When we talk about couture, we are really talking about shape-shifting. It’s not only that silhouettes change, but we periodically reconfigure the meaning we assign to couture as well. And often this is related to changes in the ways we look at women’s bodies and roles in society. At around the same time that Coco Chanel introduced the streamlined, cylindrical, and somewhat androgynous silhouette, American women had gained suffrage and the Model T was being mass-produced. Society, and women, were on the move. The postwar yearning for a “return to normalcy” saw a retrograde take on gender (see Revolutionary Road), supported by the heavily architected New Look by Christian Dior. You get the idea.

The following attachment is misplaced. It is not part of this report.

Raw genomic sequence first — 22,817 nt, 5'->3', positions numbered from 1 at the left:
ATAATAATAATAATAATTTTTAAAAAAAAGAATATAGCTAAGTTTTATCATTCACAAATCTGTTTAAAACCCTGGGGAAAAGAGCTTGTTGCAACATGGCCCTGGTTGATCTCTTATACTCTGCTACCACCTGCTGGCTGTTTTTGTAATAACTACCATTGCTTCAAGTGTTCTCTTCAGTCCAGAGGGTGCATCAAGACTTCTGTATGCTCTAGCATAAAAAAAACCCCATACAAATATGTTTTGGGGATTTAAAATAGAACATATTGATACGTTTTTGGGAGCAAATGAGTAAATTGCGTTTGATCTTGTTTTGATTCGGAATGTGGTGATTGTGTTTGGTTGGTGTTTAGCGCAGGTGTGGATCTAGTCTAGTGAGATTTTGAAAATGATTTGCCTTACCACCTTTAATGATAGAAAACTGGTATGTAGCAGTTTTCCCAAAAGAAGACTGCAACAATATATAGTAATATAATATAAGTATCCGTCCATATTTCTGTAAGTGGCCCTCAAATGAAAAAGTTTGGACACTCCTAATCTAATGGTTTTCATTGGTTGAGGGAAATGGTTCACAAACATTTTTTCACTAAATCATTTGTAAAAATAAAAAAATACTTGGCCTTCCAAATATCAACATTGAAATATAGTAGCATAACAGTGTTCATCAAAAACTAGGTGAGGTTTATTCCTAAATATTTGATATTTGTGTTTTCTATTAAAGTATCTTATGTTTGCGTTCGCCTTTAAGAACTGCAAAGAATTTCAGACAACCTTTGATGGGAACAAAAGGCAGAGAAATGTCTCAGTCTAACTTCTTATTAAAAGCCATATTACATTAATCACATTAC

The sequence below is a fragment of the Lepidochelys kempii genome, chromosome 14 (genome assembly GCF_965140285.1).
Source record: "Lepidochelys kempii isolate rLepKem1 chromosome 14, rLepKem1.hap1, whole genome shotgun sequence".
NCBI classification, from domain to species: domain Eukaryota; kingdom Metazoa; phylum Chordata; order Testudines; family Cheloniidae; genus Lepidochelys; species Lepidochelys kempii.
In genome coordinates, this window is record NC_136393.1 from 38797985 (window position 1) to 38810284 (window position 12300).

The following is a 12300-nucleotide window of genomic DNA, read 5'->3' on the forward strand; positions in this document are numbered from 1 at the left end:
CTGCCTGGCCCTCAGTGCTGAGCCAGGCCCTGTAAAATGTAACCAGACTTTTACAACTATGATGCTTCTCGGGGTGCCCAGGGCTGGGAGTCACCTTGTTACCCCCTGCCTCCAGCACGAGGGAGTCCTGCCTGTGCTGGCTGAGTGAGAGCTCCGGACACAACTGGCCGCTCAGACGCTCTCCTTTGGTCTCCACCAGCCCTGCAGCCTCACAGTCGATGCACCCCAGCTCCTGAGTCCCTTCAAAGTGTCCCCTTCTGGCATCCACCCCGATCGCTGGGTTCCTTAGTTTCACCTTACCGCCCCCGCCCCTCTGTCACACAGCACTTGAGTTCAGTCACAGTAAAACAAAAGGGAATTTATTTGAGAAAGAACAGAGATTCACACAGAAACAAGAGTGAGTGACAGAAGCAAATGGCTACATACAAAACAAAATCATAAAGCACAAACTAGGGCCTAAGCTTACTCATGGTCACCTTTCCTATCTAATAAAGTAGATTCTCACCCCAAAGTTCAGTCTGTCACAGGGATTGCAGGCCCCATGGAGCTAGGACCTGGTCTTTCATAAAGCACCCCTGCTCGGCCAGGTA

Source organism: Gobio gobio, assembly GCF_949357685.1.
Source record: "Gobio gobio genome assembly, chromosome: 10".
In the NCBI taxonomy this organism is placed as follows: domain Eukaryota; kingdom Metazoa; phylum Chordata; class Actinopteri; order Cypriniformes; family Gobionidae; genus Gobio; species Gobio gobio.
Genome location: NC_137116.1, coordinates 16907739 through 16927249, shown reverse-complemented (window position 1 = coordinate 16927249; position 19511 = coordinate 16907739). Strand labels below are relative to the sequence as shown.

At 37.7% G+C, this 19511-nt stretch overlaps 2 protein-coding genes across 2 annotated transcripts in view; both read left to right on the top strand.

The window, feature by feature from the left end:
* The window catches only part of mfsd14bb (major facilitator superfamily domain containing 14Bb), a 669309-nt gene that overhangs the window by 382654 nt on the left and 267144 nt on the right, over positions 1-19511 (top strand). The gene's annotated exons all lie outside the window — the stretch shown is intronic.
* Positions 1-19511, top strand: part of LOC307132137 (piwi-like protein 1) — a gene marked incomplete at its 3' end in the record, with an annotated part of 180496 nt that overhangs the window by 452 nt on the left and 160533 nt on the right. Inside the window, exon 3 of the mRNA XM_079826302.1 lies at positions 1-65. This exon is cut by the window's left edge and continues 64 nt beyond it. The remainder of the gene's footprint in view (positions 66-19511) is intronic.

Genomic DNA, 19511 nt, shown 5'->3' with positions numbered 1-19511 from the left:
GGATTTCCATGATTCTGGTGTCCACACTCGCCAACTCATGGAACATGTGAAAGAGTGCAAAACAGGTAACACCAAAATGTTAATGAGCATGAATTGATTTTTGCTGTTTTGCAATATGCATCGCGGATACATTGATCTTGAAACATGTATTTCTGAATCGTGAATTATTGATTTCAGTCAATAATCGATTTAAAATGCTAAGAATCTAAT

We didn’t get a single new silhouette for fall 2021, but we did get a reshaping of couture on material and conceptual levels—along with four debuts.
There was young Andrea Brocca, the Sri Lankan–Italian designer, who explored the golden mean, and the experienced Pieter Mulier, who stepped out at Azzedine Alaïa with a collection that included retakes of specific archival pieces (like perforated leather corset belts) but also captured some of the spirit of the late designer’s body-con dressing. This, at a time that “sexy” dressing is being reimagined apart from the male gaze.